Jay Famiglietti is a hydrologist, a professor and the Executive Director of the Global Institute for Water Security at the University of Saskatchewan, where he holds the Canada 150 Research Chair in Hydrology and Remote Sensing, Before moving to Saskatchewan, he served as the Senior Water Scientist at the NASA Jet Propulsion Laboratory at the California Institute of Technology.
From 2013 through 2018, he was appointed by Governor Jerry Brown to the California State Water Boards. From 2001 to 2016, Jay was a professor of Earth System Science and of Civil and Environmental Engineering at the University of California, Irvine, where he was the Founding Director of the UC Center for Hydrologic Modeling. Before joining UCI in 2001, he was on the faculty of the Geological Sciences Department at the University of Texas at Austin, where he helped launch the program in climate and the UT Environmental Science Institute .
Jay and his team have been researching and communicating about water and climate change — in academics, in business, in government and to the general public — for over 30 years. He appeared as a featured expert in Participant Media’s water documentary “Last Call at the Oasis”, on CBS News 60 Minutes, and on HBO’s Real Time with Bill Maher. Jay is a frequent speaker and he is an avid writer for the general public. His research and commentary are often featured in the international news media, including the New York Times, the Los Angeles Times, The Washington Post, The Guardian and The Economist, and in network, cable and public television news. Jay is a regular guest on National Public Radio, BBC Radio, CBC Radio and other public radio shows.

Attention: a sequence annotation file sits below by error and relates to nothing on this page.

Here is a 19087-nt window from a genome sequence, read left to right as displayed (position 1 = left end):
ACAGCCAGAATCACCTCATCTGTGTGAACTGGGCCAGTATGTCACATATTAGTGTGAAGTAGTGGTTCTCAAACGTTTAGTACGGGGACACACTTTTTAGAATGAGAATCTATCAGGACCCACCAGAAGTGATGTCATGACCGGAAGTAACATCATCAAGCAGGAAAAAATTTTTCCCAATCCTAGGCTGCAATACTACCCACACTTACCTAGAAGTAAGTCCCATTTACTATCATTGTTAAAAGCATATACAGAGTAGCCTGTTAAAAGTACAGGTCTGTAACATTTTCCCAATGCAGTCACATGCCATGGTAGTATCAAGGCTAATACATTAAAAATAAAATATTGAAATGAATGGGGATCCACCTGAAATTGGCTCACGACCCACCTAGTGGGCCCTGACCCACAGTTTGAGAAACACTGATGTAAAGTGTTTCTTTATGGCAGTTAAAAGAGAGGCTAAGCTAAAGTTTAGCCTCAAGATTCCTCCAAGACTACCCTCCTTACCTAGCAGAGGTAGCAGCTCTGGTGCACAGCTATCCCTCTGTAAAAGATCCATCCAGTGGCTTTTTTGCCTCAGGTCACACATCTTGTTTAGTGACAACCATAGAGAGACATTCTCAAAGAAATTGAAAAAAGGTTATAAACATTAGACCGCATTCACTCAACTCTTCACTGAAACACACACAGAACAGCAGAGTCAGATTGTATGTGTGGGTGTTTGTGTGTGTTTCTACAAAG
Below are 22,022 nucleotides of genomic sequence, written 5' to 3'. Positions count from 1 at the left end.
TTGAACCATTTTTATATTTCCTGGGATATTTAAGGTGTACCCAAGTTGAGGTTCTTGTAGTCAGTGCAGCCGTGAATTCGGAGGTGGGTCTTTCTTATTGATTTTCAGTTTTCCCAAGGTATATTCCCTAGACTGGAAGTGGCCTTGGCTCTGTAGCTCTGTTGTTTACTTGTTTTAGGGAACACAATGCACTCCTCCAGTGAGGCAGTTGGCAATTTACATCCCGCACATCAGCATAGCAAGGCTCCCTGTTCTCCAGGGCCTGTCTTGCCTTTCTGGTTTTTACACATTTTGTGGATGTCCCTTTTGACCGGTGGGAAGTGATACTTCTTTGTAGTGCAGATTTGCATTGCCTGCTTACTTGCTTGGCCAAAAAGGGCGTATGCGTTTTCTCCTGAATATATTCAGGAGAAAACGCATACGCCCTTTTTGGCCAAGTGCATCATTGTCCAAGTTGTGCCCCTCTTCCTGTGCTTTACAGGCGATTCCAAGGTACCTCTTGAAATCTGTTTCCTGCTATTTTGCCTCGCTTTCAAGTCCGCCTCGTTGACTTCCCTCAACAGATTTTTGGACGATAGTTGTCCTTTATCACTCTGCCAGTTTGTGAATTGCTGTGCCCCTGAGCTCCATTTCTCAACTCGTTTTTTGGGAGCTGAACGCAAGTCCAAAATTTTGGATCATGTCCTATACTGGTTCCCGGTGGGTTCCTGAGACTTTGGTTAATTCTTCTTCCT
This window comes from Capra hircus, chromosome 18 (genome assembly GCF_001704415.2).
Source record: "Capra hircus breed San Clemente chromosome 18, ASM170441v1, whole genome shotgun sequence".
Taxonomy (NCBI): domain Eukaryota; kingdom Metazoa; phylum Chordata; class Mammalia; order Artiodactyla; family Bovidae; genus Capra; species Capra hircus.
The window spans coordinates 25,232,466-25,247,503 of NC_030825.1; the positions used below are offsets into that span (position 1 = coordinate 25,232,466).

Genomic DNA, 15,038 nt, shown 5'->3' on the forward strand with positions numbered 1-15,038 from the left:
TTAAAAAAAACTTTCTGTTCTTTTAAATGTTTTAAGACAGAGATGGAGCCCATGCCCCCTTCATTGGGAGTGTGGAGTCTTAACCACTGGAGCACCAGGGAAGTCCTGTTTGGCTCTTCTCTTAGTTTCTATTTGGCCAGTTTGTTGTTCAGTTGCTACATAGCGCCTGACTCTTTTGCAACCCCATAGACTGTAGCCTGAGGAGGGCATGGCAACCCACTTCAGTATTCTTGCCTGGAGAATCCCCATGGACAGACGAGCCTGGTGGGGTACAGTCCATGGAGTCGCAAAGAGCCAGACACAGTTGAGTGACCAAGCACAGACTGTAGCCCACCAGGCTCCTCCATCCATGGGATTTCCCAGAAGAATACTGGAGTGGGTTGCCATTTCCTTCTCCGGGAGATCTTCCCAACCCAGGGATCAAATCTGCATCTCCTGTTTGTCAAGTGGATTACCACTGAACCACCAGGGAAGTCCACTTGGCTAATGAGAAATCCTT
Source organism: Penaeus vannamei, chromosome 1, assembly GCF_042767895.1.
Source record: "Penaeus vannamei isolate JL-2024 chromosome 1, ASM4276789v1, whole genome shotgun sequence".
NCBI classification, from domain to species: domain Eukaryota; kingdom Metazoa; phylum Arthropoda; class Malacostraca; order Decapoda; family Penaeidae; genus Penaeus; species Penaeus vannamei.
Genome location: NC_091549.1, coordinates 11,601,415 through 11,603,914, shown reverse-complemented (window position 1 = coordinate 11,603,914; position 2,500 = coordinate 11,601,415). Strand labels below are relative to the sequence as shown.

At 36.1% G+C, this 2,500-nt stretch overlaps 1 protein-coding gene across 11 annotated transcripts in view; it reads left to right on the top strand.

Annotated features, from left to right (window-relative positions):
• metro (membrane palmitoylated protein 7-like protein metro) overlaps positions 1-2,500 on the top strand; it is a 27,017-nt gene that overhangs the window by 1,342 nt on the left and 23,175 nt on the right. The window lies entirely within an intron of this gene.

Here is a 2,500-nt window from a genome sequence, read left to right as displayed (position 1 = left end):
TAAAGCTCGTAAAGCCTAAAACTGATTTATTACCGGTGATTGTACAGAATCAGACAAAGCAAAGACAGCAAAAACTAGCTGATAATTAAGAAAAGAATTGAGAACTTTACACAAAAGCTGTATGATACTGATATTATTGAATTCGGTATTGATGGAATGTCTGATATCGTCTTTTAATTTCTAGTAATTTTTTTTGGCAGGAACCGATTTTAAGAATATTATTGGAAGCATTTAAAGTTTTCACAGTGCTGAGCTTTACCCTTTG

Other of Jay’s film and television credits include Jigsaw Productions‘ documentary “Water and Power: A California Heist,” VICE and Years of Living Dangerously. He was a story consultant on the National Geographic Channel water documentary series “Parched.”
In 2018 and 2019, Jay worked with KEO Films and Passion Pictures on water documentary projects with expected release dates in 2020. He continues to work on his first book on the disappearance of groundwater resources the world over.